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    ABSTRACT: The agglutinin-like sequence (ALS) family of Candida albicans includes eight genes that encode large cell-surface glycoproteins. The high degree of sequence relatedness between the ALS genes and the tremendous allelic variability often present in the same C. albicans strain complicated definition and characterization of the gene family. The main hypothesis driving ALS family research is that the genes encode adhesins, primarily involved in host-pathogen interactions. Although adhesive function has been demonstrated for several Als proteins, the challenge of studying putative adhesins in a highly adhesive organism like C. albicans has led to varying ideas about how best to pursue such investigations, and results that are sometimes contradictory. Recent analysis of alsdelta/alsdelta strains suggested roles for Als proteins outside of adhesion to host surfaces, and a broader scope of Als protein function than commonly believed. The availability and use of experimental methodologies to study C. albicans at the genomic level, and the ALS family en masse, have advanced knowledge of these genes and emphasized their importance in C. albicans biology and pathogenesis.
    Medical Mycology 03/2008; 46(1):1-15. · 1.98 Impact Factor
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    ABSTRACT: The Candida albicans ALS (agglutinin-like sequence) gene family encodes eight cell-surface glycoproteins, some of which function in adhesion to host surfaces. ALS genes have a central tandem repeat-encoding domain comprised entirely of head-to-tail copies of a conserved 108-bp sequence. The number of copies of the tandemly repeated sequence varies between C. albicans strains and often between alleles within the same strain. Because ALS alleles can encode different-sized proteins that may have different functional characteristics, defining the range of allelic variability is important. Genomic DNA from C. albicans strains representing the major genetic clades was PCR amplified to determine the number of tandemly repeated sequence copies within the ALS5 and ALS6 central domain. ALS5 alleles had 2-10 tandem repeat sequence copies (mean=4.82 copies) while ALS6 alleles had 2-8 copies (mean=4.00 copies). Despite this variability, tandem repeat copy number was stable in C. albicans strains passaged for 3000 generations. Prevalent alleles and allelic distributions varied among the clades for ALS5 and ALS6. Overall, ALS6 exhibited less variability than ALS5. ALS5 deletions can occur naturally in C. albicans via direct repeats flanking the ALS5 locus. Deletion of both ALS5 alleles was associated particularly with clades III and SA. ALS5 exhibited allelic polymorphisms in the coding region 5' of the tandem repeats; some alleles resembled ALS1, suggesting recombination between these contiguous loci. Natural deletion of ALS5 and the sequence variation within its coding region suggest relaxed selective pressure on this locus, and that Als5p function may be dispensable in C. albicans or redundant within the Als family.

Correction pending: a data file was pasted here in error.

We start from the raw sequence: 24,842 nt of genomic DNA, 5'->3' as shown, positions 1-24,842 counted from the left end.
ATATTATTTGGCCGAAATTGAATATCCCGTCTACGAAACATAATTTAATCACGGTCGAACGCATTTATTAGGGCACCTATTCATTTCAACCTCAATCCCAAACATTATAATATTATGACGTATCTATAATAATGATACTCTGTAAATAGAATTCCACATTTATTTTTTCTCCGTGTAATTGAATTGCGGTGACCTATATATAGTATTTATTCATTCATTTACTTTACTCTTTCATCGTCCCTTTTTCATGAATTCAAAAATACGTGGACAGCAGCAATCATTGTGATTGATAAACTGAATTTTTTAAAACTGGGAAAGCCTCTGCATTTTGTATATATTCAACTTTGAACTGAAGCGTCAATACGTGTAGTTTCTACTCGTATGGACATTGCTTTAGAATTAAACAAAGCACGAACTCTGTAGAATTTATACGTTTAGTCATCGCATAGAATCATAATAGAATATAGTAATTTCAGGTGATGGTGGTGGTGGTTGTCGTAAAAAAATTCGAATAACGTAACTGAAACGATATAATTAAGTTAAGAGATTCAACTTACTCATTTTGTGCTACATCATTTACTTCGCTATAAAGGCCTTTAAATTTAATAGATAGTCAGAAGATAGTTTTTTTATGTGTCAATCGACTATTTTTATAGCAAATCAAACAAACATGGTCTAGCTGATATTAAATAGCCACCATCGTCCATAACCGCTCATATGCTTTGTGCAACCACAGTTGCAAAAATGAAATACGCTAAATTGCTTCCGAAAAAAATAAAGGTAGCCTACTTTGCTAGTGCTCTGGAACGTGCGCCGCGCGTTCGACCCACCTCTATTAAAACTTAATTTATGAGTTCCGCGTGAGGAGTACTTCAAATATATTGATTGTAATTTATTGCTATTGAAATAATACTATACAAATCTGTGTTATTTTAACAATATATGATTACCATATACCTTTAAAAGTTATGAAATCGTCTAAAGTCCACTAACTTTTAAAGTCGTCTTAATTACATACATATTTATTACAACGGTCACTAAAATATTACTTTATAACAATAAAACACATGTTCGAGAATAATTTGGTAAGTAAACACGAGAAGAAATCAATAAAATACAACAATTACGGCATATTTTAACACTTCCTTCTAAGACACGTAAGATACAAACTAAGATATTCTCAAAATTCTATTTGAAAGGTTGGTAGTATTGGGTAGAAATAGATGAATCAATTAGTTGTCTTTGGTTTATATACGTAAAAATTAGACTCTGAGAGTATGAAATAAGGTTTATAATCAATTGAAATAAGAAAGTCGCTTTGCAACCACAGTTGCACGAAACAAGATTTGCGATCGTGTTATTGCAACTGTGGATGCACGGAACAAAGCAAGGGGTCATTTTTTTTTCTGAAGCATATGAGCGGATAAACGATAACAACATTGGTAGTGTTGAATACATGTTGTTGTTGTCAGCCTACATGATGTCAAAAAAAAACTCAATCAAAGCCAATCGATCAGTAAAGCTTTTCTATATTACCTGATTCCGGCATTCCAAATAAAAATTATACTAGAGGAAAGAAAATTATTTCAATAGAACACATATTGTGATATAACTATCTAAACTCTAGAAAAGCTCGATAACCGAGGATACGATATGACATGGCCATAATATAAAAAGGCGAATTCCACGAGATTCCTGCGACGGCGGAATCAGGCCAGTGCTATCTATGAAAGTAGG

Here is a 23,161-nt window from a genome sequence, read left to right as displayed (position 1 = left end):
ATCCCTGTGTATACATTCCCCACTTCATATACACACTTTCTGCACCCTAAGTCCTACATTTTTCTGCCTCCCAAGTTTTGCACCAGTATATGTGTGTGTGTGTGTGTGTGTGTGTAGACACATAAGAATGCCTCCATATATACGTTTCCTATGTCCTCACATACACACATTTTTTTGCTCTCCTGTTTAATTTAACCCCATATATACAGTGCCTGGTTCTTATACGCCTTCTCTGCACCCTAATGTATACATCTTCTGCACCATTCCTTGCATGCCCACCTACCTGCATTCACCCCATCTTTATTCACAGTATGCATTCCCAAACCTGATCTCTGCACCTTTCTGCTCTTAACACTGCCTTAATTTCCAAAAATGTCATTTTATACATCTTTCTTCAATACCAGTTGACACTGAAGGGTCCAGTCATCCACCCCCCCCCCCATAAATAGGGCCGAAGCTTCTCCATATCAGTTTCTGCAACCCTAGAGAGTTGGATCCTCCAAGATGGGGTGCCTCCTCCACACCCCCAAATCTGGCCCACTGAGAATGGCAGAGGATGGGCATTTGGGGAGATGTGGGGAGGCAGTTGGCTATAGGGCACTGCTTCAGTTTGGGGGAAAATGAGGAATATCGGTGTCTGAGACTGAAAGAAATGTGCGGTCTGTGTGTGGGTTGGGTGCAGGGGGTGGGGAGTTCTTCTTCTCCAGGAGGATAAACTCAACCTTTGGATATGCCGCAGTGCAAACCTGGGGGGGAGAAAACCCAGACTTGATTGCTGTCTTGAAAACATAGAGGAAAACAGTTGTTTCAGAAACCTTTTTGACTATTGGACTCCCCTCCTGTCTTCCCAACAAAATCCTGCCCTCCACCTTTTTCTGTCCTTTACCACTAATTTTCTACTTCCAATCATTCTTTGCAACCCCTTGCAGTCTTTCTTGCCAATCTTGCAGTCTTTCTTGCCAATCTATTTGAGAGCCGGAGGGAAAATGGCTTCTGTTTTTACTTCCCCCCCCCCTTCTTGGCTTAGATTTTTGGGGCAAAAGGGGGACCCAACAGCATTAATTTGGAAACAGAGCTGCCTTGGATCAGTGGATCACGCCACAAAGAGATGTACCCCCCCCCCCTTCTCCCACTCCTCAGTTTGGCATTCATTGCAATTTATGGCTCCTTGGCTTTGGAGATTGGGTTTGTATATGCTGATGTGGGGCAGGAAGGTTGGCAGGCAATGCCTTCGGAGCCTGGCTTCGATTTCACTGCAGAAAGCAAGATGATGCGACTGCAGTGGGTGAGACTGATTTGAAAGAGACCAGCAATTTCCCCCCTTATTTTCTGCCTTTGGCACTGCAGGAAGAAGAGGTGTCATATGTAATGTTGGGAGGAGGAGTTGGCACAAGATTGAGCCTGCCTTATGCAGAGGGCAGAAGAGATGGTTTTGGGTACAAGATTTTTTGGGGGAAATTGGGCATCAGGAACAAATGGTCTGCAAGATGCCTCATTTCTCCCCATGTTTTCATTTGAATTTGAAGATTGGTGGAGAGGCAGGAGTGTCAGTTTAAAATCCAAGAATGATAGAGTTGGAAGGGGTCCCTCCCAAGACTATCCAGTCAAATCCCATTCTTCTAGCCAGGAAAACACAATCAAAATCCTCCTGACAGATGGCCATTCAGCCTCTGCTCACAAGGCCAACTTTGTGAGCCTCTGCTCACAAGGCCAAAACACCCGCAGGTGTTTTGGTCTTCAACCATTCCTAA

Fungal Genetics and Biology 01/2008; 44(12):1298-309. · 3.26 Impact Factor

Publication Stats

3k Citations
226.62 Total Impact Points

Institutions

  • 1991–2014
    • University of Illinois, Urbana-Champaign
      • Department of Pathobiology
      Urbana, Illinois, United States
  • 2006
    • Case Western Reserve University
      Cleveland, Ohio, United States
  • 1995
    • Lawrence Berkeley National Laboratory
      Berkeley, California, United States
  • 1994
    • University of California, Berkeley
      Berkeley, California, United States
  • 1993
    • Christian-Albrechts-Universität zu Kiel
      • Institute of Biochemistry
      Kiel, Schleswig-Holstein, Germany